Well, another interesting week in the world of dirt racing. This nation dirt racing committee, or what-ever they are calling themselves, has passed down more legislation clamping down further on innovation. But, let the real issues just get swept under the rug.
Soon all sanctioning bodies will have a rule book the size of ‘War and Peace’ regarding suspension design and a small loose-leaf piece of paper restricting motors; the real cost of racing.
Now, they have mandated so much, I don’t even know if a low budget car would be legal. If a low budget guy scrounged around and put something together cheap, but heavy. He might still be in violation of the rules because his steel rear radius rods might be too thick.
This is getting crazy.
Just keep making the rules so dumb people can go fast too.
Ok, I’m done for now.
Let’s move on.
I’d like to bring something up which I’ve been kind of thinking for a while, but haven’t really said a whole lot about.
It’s about concentration and seeing the bigger picture.
I’ve been practicing Tai Chi for a while now. The positive benefits are enormous. Besides just feeling better physically, I see an added benefit of better concentration and being more in tune to my surroundings.
What does have to do with racing?
I think this is where many racers get it wrong. Many racers get more ‘amped up’ before they get in the car. I think this leads to a lack of concentration and more driving mistakes.
With all the things going on in our daily lives. Then, the added hustle and bustle at the track. There isn’t much room left for absolute concentration for driving the car. Some of the best drivers I’ve worked with can almost tell how many degrees they need to turn the steering wheel to make the perfect corner.
Two to three degrees too much and the car is tight. Two or three degrees too much in counter steer and the car is too loose. Their mind is so completely uncluttered they can sense the number of degrees the wheel is being turned as the car is tossed, bounced, shaken at over a hundred miles an hour, sometimes not but inches from a concrete wall.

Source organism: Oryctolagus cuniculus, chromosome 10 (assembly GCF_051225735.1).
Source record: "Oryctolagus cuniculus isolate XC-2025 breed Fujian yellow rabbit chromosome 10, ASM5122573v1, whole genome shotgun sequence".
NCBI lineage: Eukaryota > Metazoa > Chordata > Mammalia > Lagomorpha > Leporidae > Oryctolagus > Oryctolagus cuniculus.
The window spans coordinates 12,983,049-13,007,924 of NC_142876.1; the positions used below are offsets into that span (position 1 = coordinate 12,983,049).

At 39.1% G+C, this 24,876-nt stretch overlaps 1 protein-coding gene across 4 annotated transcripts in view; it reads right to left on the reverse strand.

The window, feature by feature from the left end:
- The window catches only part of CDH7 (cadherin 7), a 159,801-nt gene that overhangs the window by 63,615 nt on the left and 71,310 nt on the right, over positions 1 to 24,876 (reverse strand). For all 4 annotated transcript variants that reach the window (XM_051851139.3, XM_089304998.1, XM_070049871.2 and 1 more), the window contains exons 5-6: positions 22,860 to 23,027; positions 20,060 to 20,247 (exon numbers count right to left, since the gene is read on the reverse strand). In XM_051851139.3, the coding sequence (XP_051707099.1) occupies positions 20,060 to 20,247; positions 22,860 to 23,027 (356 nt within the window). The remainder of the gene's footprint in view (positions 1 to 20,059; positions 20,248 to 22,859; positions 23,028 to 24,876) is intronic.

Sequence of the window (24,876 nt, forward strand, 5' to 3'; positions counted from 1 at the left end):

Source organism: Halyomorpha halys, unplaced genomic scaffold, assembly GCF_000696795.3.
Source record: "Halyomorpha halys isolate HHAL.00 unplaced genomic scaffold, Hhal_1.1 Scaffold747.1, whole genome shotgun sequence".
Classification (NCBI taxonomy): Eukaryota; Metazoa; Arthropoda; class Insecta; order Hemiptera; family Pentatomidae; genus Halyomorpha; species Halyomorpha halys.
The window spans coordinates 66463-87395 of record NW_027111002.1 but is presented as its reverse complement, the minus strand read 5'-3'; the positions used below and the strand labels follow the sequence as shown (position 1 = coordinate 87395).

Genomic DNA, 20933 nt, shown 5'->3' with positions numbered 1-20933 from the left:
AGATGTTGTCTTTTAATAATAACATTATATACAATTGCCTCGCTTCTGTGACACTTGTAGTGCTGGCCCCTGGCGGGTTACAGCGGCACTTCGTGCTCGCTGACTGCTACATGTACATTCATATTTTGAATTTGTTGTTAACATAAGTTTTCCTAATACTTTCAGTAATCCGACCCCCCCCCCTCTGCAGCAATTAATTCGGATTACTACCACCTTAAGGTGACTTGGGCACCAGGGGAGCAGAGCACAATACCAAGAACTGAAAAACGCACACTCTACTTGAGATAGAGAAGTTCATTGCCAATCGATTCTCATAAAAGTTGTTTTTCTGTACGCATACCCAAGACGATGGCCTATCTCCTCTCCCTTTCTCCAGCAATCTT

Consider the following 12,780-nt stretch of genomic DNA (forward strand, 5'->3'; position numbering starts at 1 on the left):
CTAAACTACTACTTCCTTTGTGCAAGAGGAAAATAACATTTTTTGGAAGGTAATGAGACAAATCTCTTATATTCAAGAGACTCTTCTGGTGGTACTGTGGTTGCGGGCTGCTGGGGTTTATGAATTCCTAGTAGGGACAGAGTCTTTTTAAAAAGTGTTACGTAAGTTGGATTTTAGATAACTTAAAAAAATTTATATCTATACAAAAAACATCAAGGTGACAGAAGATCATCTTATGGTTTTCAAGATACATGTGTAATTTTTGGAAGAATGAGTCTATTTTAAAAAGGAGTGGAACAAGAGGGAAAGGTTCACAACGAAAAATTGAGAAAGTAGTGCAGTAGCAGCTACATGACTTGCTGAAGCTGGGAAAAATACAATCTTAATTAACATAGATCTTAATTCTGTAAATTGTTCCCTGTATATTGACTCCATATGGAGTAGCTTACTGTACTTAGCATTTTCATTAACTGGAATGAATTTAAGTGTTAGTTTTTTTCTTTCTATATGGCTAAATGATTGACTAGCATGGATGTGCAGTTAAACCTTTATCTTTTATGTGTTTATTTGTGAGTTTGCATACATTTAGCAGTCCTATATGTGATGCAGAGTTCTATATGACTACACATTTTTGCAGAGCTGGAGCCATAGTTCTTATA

The next time you get in the car (or before you get in the car), try this.
Get someplace quiet. Try and erase from your mind all the clutter. Let it go for now. You can pick it all back up after the races are done.
Close your eyes, take a couple of deep breaths. Start concentrating on the most basics of your surroundings.
How your fingers feel the steering wheel. The heaviness of your heels on the floor. Your head resting on the headrest. Try and feel every inch of your body in the seat. Bring yourself to a total state of being relaxed.
In this total state of being relaxed you will gradually start to notice things on the track you never noticed before.
Now, I would recommend that every driver take up Tai Chi. But, realistically, that won’t happen.
I think every driver can better their performance by just being more relaxed and more perceptive of their surroundings while racing.
This week I’m going to leave you with a little excerpt from my first book.
This is the section on Ackerman Steering.